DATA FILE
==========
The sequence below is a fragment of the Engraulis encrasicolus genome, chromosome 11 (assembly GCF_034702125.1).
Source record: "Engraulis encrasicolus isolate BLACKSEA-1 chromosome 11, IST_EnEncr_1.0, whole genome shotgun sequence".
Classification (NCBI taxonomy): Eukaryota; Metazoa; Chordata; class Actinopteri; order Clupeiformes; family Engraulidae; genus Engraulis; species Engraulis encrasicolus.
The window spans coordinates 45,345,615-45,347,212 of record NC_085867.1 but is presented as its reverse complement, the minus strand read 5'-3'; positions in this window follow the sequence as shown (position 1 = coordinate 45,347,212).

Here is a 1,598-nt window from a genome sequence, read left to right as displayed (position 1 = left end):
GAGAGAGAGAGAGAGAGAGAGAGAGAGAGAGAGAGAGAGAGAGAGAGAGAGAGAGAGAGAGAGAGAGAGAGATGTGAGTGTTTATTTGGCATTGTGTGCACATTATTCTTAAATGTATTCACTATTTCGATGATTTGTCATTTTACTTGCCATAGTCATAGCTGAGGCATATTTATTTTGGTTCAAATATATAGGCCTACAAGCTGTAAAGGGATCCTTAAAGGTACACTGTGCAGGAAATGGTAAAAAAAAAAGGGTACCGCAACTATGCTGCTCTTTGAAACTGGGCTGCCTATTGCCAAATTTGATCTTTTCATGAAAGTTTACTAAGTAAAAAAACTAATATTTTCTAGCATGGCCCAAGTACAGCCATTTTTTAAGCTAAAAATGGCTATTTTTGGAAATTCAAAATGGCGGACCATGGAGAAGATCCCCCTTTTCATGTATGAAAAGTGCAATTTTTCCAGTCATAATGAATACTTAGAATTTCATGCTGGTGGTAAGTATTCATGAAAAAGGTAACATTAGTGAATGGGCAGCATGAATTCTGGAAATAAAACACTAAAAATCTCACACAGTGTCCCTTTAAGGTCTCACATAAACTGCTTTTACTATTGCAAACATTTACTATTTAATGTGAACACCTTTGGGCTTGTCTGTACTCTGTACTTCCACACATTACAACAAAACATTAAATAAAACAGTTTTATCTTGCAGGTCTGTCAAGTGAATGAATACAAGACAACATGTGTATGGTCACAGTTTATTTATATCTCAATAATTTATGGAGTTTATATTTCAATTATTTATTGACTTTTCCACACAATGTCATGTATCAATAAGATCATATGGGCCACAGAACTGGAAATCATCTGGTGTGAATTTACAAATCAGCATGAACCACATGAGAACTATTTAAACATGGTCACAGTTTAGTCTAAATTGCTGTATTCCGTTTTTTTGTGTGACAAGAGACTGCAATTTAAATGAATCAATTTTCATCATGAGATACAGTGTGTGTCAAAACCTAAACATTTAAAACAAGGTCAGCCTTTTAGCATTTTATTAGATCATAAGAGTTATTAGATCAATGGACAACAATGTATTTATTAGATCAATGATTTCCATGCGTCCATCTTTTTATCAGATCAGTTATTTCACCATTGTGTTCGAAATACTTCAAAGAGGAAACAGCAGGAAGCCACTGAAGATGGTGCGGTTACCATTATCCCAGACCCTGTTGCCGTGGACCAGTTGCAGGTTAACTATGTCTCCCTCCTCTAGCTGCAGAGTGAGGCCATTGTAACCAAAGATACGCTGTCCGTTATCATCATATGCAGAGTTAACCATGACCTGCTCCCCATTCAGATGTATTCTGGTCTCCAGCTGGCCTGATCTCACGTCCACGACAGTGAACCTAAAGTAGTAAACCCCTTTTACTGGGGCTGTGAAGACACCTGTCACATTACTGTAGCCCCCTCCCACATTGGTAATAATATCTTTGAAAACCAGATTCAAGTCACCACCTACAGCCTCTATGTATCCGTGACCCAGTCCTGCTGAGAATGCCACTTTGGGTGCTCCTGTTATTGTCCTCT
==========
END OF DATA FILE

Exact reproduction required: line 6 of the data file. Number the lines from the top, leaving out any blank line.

GAGAGAGAGAGAGAGAGAGAGAGAGAGAGAGAGAGAGAGAGAGAGAGAGAGAGAGAGAGAGAGAGAGAGAGATGTGAGTGTTTATTTGGCATTGTGTGCACATTATTCTTAAATGTATTCACTATTTCGATGATTTGTCATTTTACTTGCCATAGTCATAGCTGAGGCATATTTATTTTGGTTCAAATATATAGGCCTACAAGCTGTAAAGGGATCCTTAAAGGTACACTGTGCAGGAAATGGTAAAAAAAAAAGGGTACCGCAACTATGCTGCTCTTTGAAACTGGGCTGCCTATTGCCAAATTTGATCTTTTCATGAAAGTTTACTAAGTAAAAAAACTAATATTTTCTAGCATGGCCCAAGTACAGCCATTTTTTAAGCTAAAAATGGCTATTTTTGGAAATTCAAAATGGCGGACCATGGAGAAGATCCCCCTTTTCATGTATGAAAAGTGCAATTTTTCCAGTCATAATGAATACTTAGAATTTCATGCTGGTGGTAAGTATTCATGAAAAAGGTAACATTAGTGAATGGGCAGCATGAATTCTGGAAATAAAACACTAAAAATCTCACACAGTGTCCCTTTAAGGTCTCACATAAACTGCTTTTACTATTGCAAACATTTACTATTTAATGTGAACACCTTTGGGCTTGTCTGTACTCTGTACTTCCACACATTACAACAAAACATTAAATAAAACAGTTTTATCTTGCAGGTCTGTCAAGTGAATGAATACAAGACAACATGTGTATGGTCACAGTTTATTTATATCTCAATAATTTATGGAGTTTATATTTCAATTATTTATTGACTTTTCCACACAATGTCATGTATCAATAAGATCATATGGGCCACAGAACTGGAAATCATCTGGTGTGAATTTACAAATCAGCATGAACCACATGAGAACTATTTAAACATGGTCACAGTTTAGTCTAAATTGCTGTATTCCGTTTTTTTGTGTGACAAGAGACTGCAATTTAAATGAATCAATTTTCATCATGAGATACAGTGTGTGTCAAAACCTAAACATTTAAAACAAGGTCAGCCTTTTAGCATTTTATTAGATCATAAGAGTTATTAGATCAATGGACAACAATGTATTTATTAGATCAATGATTTCCATGCGTCCATCTTTTTATCAGATCAGTTATTTCACCATTGTGTTCGAAATACTTCAAAGAGGAAACAGCAGGAAGCCACTGAAGATGGTGCGGTTACCATTATCCCAGACCCTGTTGCCGTGGACCAGTTGCAGGTTAACTATGTCTCCCTCCTCTAGCTGCAGAGTGAGGCCATTGTAACCAAAGATACGCTGTCCGTTATCATCATATGCAGAGTTAACCATGACCTGCTCCCCATTCAGATGTATTCTGGTCTCCAGCTGGCCTGATCTCACGTCCACGACAGTGAACCTAAAGTAGTAAACCCCTTTTACTGGGGCTGTGAAGACACCTGTCACATTACTGTAGCCCCCTCCCACATTGGTAATAATATCTTTGAAAACCAGATTCAAGTCACCACCTACAGCCTCTATGTATCCGTGACCCAGTCCTGCTGAGAATGCCACTTTGGGTGCTCCTGTTATTGTCCTCT